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Sequencers come together

An international collaboration of genome sequencing teams previously at odds over strategy puts aside its differences this week in Nature to publish the third complete mammalian genome sequence. The Rat Genome Sequencing Project Consortium combined whole genome shotgun (WGS) methodology with a clone-by-clone approach to produce a high-quality draft covering over 90% of the brown Norway rat (Rattus norvegicus) genome.

The team sequenced bacterial artificial chromosome (BAC) clones to produce a 1x-coverage of the rat genome and used data from each BAC to identify the matching sequences from the WGS data using its own purpose-built software. "It was a real combined strategy, bringing the two things together in real time," said Richard A. Gibbs, director of Baylor College of Medicine Human Genome Sequencing Center and principal author of the paper.

Sequencing teams have been engaged in a robust debate over the merits of WGS. Despite the success of the rat sequence project - and the consortium say there are no plans to improve the quality of the draft, because of the high cost - the jury is still out on the best way to obtain mammalian sequences.

"I would say what they've done is opt for a kind of half-and-half approach, where they used not only the WGS - because they knew they weren't going to finish it - but also used skimmed BAC sequences to give them the mapping information they know was so important for the human sequence," said Ian Dunham, senior investigator at the Sanger Institute, who was not involved in the study.

The collaboration has produced a wide range of publicly available resources. Gibbs said that the rat sequence in the database is the strongest product of the study, along with the collection of BAC clones themselves that are now available. "The next thing that's been generated is what I call the level of knowledge that's been advanced by the rat being compared to the other species and the analysis that's been performed," said Gibbs. "In terms of evolution, the third species has really allowed us to triangulate what's going on between all the mammals."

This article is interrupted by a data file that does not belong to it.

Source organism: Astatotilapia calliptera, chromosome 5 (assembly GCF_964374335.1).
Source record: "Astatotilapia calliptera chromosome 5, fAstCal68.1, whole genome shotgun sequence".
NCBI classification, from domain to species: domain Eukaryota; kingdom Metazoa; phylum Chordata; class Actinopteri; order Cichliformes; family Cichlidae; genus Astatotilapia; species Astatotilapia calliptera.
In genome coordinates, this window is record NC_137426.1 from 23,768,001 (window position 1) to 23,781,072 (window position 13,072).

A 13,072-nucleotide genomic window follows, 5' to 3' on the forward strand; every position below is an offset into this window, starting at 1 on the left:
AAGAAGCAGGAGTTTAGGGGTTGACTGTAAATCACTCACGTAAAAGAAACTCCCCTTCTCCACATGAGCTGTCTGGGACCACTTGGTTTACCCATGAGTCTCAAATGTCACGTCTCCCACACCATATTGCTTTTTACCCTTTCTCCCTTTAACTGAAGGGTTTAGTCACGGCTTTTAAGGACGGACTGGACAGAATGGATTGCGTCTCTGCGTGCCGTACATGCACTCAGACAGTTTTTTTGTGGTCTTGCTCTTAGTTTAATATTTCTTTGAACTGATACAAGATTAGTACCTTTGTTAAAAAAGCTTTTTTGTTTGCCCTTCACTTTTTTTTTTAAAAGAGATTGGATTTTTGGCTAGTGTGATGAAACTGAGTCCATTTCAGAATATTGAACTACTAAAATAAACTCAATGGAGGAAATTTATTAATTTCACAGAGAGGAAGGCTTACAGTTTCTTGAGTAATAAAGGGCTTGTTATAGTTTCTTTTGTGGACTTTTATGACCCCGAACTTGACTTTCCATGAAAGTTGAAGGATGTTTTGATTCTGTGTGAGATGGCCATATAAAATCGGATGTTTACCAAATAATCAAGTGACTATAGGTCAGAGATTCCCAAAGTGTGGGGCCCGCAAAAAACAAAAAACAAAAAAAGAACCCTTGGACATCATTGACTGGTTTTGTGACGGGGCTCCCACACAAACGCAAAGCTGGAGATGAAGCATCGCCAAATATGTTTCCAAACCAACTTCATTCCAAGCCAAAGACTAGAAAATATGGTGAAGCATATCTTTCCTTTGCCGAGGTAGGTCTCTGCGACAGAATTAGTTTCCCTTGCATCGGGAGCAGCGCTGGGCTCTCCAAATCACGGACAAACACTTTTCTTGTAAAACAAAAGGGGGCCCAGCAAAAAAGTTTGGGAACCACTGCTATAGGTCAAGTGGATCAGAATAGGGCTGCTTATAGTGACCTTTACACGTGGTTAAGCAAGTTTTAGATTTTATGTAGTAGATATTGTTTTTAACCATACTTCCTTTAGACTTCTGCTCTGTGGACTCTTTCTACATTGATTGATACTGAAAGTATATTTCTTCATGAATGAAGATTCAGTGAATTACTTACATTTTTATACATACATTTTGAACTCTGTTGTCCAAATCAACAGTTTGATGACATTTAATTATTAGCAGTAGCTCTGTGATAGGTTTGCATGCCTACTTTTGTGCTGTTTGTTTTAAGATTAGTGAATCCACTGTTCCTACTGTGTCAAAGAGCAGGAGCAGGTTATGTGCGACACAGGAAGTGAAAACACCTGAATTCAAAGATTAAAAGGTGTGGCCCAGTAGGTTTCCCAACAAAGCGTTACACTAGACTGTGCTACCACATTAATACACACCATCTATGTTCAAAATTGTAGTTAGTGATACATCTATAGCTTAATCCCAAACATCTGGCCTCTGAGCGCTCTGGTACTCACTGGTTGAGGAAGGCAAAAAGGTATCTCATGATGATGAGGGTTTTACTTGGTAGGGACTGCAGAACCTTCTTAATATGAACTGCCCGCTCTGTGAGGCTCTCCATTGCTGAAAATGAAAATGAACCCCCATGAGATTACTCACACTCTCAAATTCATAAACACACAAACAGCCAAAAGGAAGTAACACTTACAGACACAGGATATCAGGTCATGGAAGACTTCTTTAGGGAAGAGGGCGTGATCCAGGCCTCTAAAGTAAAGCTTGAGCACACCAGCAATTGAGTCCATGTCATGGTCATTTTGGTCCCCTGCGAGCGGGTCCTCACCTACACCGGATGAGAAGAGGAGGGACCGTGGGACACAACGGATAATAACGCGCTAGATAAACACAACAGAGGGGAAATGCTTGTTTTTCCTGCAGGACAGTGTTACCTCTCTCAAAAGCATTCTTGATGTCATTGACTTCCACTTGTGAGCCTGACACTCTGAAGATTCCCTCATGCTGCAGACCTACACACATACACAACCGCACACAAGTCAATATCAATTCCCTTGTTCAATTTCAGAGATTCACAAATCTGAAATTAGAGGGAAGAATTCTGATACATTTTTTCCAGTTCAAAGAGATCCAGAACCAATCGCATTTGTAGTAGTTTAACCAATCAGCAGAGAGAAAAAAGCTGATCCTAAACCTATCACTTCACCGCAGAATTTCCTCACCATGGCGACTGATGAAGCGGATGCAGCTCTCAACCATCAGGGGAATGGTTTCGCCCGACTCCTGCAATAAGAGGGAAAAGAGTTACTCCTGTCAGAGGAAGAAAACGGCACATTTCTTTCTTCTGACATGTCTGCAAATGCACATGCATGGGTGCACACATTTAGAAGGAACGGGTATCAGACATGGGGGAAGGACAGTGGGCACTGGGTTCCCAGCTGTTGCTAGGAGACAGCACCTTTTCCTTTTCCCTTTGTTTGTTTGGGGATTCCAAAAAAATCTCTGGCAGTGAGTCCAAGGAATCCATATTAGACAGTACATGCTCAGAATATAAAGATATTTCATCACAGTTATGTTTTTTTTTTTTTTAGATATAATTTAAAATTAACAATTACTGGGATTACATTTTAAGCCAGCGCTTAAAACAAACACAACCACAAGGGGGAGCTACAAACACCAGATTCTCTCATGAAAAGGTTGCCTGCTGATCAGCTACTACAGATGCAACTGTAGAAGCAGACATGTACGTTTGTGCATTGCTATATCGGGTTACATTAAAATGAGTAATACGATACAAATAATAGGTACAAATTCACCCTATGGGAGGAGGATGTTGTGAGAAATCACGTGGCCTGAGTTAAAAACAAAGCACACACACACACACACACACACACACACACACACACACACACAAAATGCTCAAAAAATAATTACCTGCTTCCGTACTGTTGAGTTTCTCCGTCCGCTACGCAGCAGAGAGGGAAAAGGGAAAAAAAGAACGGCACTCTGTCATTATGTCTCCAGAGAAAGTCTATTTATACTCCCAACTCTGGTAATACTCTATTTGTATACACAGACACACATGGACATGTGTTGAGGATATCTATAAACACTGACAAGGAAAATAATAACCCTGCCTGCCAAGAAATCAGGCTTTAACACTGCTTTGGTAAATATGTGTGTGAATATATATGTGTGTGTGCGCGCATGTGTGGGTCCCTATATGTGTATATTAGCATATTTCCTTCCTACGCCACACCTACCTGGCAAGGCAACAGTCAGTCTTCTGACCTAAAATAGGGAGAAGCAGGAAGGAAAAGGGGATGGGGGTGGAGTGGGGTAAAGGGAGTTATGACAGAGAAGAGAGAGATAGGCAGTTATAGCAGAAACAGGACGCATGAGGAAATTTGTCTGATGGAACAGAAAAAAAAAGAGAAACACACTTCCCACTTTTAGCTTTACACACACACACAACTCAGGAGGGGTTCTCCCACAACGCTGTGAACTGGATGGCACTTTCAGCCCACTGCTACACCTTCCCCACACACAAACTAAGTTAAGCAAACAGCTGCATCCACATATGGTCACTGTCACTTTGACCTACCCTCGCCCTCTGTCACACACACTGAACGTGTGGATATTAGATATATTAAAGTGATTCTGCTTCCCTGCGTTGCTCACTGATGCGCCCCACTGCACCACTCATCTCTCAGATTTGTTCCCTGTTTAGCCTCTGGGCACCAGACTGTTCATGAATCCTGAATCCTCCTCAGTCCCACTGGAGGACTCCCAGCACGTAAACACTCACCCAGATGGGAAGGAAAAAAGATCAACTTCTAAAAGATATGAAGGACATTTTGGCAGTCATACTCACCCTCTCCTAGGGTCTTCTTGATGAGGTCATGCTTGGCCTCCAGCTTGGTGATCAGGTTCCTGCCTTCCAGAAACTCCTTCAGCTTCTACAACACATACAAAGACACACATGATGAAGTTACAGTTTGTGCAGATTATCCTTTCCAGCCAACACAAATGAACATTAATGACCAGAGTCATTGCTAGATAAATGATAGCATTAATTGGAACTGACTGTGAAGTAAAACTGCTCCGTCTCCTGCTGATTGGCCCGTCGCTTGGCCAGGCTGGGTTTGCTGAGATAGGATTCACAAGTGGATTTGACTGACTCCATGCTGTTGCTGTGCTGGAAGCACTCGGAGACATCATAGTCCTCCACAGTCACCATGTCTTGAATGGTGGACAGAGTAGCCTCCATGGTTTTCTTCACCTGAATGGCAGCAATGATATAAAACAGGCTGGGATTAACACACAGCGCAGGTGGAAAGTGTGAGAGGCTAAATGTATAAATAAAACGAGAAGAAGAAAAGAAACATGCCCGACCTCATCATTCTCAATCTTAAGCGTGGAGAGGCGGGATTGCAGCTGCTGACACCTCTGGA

Rudolf A. Raff, professor in the Department of Biology, Indiana University, said he would not want to stop at only three mammalian genomes because he thought it only gave the barest phylogenetic sampling. "There are many other orders of mammals from bats to elephants where we don't have any sampling like this." Raff, an evolutionary biologist not involved in the study, said, "I think there is a lot going on in genomic evolution, and you see it even in these particular samples."

Given that in the next round of genomes to be sequenced the dog and cow have been afforded high priority but other organisms remain to be decided, Raff urged that scientists consider candidates' phylogenetic position so that a good sense of the nature and evolution of vertebrate and mammalian genomes can be achieved.

The rodent-human genomic comparison reveals that all but a handful of human disease gene orthologs are present, underscoring the importance of the rat as a model organism of human disease, according to Christopher P. Ponting, professor of bioinformatics at the University Of Oxford and a member of the team. "I think this gives us an idea of how to handle the primate genomes that are going to come online soon, so the observations provide a foretaste of the fruits of comparing our genome - the human genome - with those of other primates," he said.

"It's only when you take several organisms and consider their evolutionary histories and look at the common elements [that] you can really understand some of the general rules," Gibbs said.


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Holding, C. Sequencers come together. Genome Biol 4, spotlight-20040401-01 (2004).

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  • Bacterial Artificial Chromosome
  • Bacterial Artificial Chromosome Clone
  • Mammalian Genome
  • Whole Genome Shotgun
  • Bacterial Artificial Chromosome Sequence